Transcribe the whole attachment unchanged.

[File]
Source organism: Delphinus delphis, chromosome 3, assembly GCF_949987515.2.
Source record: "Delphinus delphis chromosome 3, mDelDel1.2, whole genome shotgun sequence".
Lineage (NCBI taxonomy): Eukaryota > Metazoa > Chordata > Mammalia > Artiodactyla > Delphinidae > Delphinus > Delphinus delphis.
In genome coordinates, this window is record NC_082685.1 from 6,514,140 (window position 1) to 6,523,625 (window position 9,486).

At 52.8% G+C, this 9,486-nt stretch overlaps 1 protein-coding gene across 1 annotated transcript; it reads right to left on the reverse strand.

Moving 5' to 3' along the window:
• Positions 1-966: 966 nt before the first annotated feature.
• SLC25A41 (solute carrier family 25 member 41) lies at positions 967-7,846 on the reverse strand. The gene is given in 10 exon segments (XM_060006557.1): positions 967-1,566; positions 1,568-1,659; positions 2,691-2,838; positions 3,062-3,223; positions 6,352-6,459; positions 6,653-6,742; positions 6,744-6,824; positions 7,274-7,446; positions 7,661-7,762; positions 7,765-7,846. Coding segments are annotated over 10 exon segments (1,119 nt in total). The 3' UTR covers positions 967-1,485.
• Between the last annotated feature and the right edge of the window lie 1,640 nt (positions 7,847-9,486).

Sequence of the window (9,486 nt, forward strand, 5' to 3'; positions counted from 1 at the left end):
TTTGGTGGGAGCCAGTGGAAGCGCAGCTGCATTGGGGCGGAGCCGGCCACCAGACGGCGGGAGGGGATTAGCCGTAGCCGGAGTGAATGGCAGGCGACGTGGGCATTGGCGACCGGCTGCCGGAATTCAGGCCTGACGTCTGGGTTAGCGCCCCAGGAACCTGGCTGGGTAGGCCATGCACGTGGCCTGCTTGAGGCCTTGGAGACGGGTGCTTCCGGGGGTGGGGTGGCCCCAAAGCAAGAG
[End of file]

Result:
Source organism: Delphinus delphis, chromosome 3, assembly GCF_949987515.2.
Source record: "Delphinus delphis chromosome 3, mDelDel1.2, whole genome shotgun sequence".
Lineage (NCBI taxonomy): Eukaryota > Metazoa > Chordata > Mammalia > Artiodactyla > Delphinidae > Delphinus > Delphinus delphis.
In genome coordinates, this window is record NC_082685.1 from 6,514,140 (window position 1) to 6,523,625 (window position 9,486).

At 52.8% G+C, this 9,486-nt stretch overlaps 1 protein-coding gene across 1 annotated transcript; it reads right to left on the reverse strand.

Moving 5' to 3' along the window:
• Positions 1-966: 966 nt before the first annotated feature.
• SLC25A41 (solute carrier family 25 member 41) lies at positions 967-7,846 on the reverse strand. The gene is given in 10 exon segments (XM_060006557.1): positions 967-1,566; positions 1,568-1,659; positions 2,691-2,838; positions 3,062-3,223; positions 6,352-6,459; positions 6,653-6,742; positions 6,744-6,824; positions 7,274-7,446; positions 7,661-7,762; positions 7,765-7,846. Coding segments are annotated over 10 exon segments (1,119 nt in total). The 3' UTR covers positions 967-1,485.
• Between the last annotated feature and the right edge of the window lie 1,640 nt (positions 7,847-9,486).

Sequence of the window (9,486 nt, forward strand, 5' to 3'; positions counted from 1 at the left end):
TTTGGTGGGAGCCAGTGGAAGCGCAGCTGCATTGGGGCGGAGCCGGCCACCAGACGGCGGGAGGGGATTAGCCGTAGCCGGAGTGAATGGCAGGCGACGTGGGCATTGGCGACCGGCTGCCGGAATTCAGGCCTGACGTCTGGGTTAGCGCCCCAGGAACCTGGCTGGGTAGGCCATGCACGTGGCCTGCTTGAGGCCTTGGAGACGGGTGCTTCCGGGGGTGGGGTGGCCCCAAAGCAAGAG